Actual name: Salomon, Solomon, Shlomo.
Alternate spelling: Moni.

Mony Abraham was born on November 22 1889 (November 10 according to the Julian calendar in use at the time of his birth), in Ruschuk, Bulgaria. The son of Mamo Abraham and Lea Jacob, he was the youngest of four children.

Birth certificate for Haim, Moritz, Isak and Mony Abraham, Ruschuk, 1901

List of Abraham family births drawn by the Sepharadic Congregation of Ruschuk in Ladino, 1901.

Mony is the last entry, under his birth name Shlomo (Solomon).

Source: Jabotinsky Archives

Sarah Cohen Eldar: "Moni, the youngest, was given and adopted by his aunt Mazal just after he was born. (He) was adopted by the eldest sister of his mother. His mother had promised her sister while she was pregnant that she would give birth for her sister. In the family he was known as Moni Ventura, but perhaps he (later) decided to return to his biological name. Your father (Uriel) told (me) about it*."

*Note that I haven't found any other mentions of Mony's adoption, and have only seen documents referring to him as Mony Abraham.

Lea, Mony's biological mother, died of turberculosis when he was a little over two years old. By the time Mony turned four less than two years later, his father, Mamo, died of the same disease. If Mony was indeed adopted at the time of his birth by his aunt, the loss would not have affected him the way it must have affected his three brothers.

Nothing more is known about his early days.

Mony Abraham, age 7, Ruschuk, 1896

Mony Abraham, age 7, Ruschuk, 1896.


Like two of his older brothers, Haim and Moritz, Mony left Ruschuk and moved to Constantinople, although I don't know if he came with them or when.

Based on the few surviving photos taken in Constantinople, Mony's life seems to have been quite similar to his brothers', both socially and professionally. Like his brother Haim, he lived in Galata. His address was:

Salomon Abraham
Appartment Rachel #9,
Yeni Yol,


Like his older brothers, Mony was a merchant: "Commissionaire" in the Annuaire Oriental, "Comerciante" on the immigration manifest in Argentina, "negociant" on his death certificate in Nice, and "Kaufman" in the German inheritance documents.

A "Abraham Moni", a "Commissionnaire" with an office in Emin Bey Han (10, 16, 17) is listed in the 1921 Annuaire Oriental. It's not clear if this is indeed Mony, as the name is not only spelled differently, but the first and last names are reversed. If this was indeed him, the number of rooms would indicate that his business had a similar size as his brothers'.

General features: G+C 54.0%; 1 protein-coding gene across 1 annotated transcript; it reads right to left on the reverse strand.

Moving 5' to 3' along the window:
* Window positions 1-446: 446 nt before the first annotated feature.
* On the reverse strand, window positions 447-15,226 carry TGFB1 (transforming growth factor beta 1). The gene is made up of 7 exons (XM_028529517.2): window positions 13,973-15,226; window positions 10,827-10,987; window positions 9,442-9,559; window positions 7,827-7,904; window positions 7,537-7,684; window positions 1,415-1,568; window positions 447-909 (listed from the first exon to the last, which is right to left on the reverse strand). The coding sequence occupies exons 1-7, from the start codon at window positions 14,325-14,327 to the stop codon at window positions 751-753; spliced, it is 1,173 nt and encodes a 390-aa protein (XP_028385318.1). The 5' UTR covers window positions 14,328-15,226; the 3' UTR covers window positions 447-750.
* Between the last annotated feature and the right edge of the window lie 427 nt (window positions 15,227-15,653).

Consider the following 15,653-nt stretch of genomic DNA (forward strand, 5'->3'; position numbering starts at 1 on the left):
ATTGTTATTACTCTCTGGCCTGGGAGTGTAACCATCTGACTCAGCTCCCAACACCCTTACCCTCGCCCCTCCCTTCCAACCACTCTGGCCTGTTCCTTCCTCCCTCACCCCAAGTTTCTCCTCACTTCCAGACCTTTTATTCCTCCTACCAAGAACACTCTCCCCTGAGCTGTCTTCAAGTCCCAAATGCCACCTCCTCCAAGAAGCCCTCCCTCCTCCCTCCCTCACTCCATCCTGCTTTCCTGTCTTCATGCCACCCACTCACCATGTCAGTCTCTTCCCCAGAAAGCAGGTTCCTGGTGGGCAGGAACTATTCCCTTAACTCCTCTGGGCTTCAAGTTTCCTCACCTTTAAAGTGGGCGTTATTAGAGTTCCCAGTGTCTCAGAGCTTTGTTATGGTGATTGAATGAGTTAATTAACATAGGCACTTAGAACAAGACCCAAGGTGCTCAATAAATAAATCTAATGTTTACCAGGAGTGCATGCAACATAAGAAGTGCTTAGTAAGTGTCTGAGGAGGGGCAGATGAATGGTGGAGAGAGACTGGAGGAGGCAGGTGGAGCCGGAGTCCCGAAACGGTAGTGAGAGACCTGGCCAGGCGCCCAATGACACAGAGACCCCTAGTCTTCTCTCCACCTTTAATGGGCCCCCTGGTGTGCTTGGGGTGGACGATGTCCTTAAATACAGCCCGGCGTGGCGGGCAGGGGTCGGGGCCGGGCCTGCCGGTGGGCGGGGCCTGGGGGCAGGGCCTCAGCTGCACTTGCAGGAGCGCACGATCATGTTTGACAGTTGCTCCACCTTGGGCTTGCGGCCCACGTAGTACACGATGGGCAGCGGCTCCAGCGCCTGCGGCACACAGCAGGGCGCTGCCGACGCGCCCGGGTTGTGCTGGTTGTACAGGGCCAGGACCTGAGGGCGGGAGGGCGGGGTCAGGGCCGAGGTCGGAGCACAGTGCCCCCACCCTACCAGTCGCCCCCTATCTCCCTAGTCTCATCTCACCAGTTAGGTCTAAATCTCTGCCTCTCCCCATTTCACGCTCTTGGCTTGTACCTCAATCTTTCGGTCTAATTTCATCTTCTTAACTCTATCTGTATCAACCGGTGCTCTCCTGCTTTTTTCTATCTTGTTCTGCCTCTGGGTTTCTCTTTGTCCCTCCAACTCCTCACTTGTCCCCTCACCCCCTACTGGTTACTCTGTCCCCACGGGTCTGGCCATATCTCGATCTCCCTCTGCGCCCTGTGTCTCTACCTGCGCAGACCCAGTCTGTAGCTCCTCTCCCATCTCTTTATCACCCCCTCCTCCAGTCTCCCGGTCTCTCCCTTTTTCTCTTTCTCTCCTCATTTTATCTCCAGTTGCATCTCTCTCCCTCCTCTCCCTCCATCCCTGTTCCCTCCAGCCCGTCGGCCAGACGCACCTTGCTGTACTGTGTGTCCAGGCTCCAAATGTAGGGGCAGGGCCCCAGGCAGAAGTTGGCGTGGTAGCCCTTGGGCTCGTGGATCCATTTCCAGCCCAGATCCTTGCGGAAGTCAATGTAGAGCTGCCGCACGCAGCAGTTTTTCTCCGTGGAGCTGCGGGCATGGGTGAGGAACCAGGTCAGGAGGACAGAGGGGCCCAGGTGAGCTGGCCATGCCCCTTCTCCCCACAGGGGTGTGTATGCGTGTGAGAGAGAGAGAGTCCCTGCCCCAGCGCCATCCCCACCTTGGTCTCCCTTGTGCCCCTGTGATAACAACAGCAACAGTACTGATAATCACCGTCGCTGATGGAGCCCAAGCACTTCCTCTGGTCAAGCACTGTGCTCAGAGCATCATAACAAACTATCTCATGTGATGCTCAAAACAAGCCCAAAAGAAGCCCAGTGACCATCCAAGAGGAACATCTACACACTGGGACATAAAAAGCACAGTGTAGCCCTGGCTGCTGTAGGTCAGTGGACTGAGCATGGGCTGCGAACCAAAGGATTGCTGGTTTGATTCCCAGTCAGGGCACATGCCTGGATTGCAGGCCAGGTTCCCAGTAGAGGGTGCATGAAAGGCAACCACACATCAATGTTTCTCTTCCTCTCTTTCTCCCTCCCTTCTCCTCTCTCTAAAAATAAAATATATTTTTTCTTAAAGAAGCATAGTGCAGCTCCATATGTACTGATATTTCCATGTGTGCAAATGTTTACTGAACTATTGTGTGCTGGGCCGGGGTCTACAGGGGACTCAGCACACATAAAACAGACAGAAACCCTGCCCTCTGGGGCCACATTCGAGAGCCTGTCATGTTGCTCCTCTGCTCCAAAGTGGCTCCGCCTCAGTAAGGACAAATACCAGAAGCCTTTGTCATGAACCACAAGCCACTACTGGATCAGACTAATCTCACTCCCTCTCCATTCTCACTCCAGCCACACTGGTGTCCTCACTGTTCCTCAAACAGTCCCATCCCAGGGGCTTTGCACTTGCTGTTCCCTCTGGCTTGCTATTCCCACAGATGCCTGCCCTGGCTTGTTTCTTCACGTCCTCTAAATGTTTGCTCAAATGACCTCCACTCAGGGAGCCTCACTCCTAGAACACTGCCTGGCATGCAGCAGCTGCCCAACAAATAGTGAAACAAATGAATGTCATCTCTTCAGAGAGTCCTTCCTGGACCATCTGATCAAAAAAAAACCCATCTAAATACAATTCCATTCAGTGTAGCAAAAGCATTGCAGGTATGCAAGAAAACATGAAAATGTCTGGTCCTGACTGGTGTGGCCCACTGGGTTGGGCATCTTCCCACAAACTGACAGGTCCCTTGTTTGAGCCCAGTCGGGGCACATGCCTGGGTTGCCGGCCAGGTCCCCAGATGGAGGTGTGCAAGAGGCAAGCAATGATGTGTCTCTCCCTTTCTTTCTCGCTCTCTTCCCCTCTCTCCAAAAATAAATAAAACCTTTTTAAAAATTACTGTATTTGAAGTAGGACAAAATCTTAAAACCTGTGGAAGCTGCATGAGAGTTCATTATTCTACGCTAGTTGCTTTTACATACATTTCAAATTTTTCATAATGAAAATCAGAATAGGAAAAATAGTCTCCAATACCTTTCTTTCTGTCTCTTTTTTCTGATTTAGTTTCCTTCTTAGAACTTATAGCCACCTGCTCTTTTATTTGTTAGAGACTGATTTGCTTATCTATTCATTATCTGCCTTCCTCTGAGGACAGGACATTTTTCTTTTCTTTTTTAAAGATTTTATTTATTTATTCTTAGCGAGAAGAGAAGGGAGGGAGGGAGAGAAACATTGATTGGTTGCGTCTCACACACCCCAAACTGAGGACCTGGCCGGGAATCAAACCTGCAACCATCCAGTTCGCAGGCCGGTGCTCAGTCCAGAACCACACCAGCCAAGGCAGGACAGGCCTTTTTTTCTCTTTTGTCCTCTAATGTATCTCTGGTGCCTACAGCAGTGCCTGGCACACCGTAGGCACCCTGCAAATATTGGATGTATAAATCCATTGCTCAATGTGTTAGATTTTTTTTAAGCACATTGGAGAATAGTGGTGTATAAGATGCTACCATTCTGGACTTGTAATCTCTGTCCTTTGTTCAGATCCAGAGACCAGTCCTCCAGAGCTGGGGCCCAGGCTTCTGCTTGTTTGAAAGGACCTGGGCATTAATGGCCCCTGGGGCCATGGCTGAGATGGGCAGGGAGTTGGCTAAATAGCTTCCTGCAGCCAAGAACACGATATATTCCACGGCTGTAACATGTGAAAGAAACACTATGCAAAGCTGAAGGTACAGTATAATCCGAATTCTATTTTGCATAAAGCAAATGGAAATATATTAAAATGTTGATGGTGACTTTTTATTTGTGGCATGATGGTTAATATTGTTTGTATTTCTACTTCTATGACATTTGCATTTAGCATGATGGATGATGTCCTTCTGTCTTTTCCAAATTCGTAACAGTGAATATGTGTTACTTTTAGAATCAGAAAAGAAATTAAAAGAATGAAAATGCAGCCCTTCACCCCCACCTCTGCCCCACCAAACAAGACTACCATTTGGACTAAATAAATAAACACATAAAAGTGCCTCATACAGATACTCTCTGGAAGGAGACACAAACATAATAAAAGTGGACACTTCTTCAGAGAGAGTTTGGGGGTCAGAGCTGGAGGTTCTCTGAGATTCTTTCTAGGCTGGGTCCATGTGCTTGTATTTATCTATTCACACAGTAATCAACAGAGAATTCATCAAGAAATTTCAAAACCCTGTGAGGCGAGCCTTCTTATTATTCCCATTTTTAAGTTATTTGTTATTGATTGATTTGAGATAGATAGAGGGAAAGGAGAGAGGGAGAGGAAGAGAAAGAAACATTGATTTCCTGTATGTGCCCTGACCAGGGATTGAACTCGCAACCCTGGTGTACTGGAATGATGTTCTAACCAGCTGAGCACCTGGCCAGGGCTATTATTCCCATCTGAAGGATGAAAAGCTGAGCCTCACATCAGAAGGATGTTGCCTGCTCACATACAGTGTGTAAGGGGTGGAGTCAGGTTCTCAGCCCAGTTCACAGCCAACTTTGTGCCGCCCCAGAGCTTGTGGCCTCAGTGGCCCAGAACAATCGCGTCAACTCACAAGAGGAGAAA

It is possible however that it was a different person as the two parcel cards I have found were not addressed directly to him. One was addressed to Mony Abraham via the "Hungarian goods transport office" (?), in Evkaf Han, while another was addressed to Mony Abraham, care of S. & W. Hoffmann, in Emin Bey Han. Also, since I have found 36 cards addressed to his brothers' firm Abraham Freres, compared to only two for him, it is unlikely that his business could have compared to theirs.

Just a couple of parcel cards addressed to Mony survive, providing a few hints about his business. One of these parcel card is for a 5kg shipment of Iron Sulphate, a product used for inks and dyes, from the S.W. Hoffman company in Hungary. Another parcel card, also from Hungary, from 1917, is for Calcium Hydrochloride, a bleaching agent for textiles.

Bleaching powder package from Hungary, 1917

Note: the package is addressed to Mony Abraham through the "Ung. Waren verkehrsburo" (Hungarian Products (transport?) Office). The stamp on the left "Hadi Termény Részvénytársaság" is for the war-time Hungarian economic organization War Produce Company which operated in the first half of the First World War until the end of 1919, when its role was taken over by the newly established Ministry of Agriculture.

On the top of the card: "Kistel" may be a typo for "1 Kiste" = "1 box". Chlorkalk = Chlorinated lime (also known as bleaching powder)
"sajat veszelyere" likely means "dangerous".

Parcel Card for bleaching powder

Parcel card for bleaching powder from Hungary, 1917.

(Scan courtesy of Mehmet Sadettin Fidan)

Iron sulfate

Parcel Card for iron sulfate from Budapest, Hungary

Parcel Card for iron sulfate

Parcel card for iron sulfate.

(Scan courtesy of Mehmet Sadettin Fidan)

I originally deduced from these that Mony was an importer of chemical products. However an application for a trademark for a textile company made twenty years later in Argentina points to a different conclusion. Considering the primary use of both of these products, it seems that Mony's business was related to textiles, either as a fabric manufacturer, or as an importer of products used for the textile industry.


On the 1925 Buenos Aires immigration manifest, Mony's nationality is listed as Bulgarian, but on his 1938 death certificate, he is described as a Spanish citizen. I assume that he acquired the Spanish citizenship like his brother Moritz, but it's not clear whether he used multiple passports, or acquired Spanish nationality at a later date.

Social Circle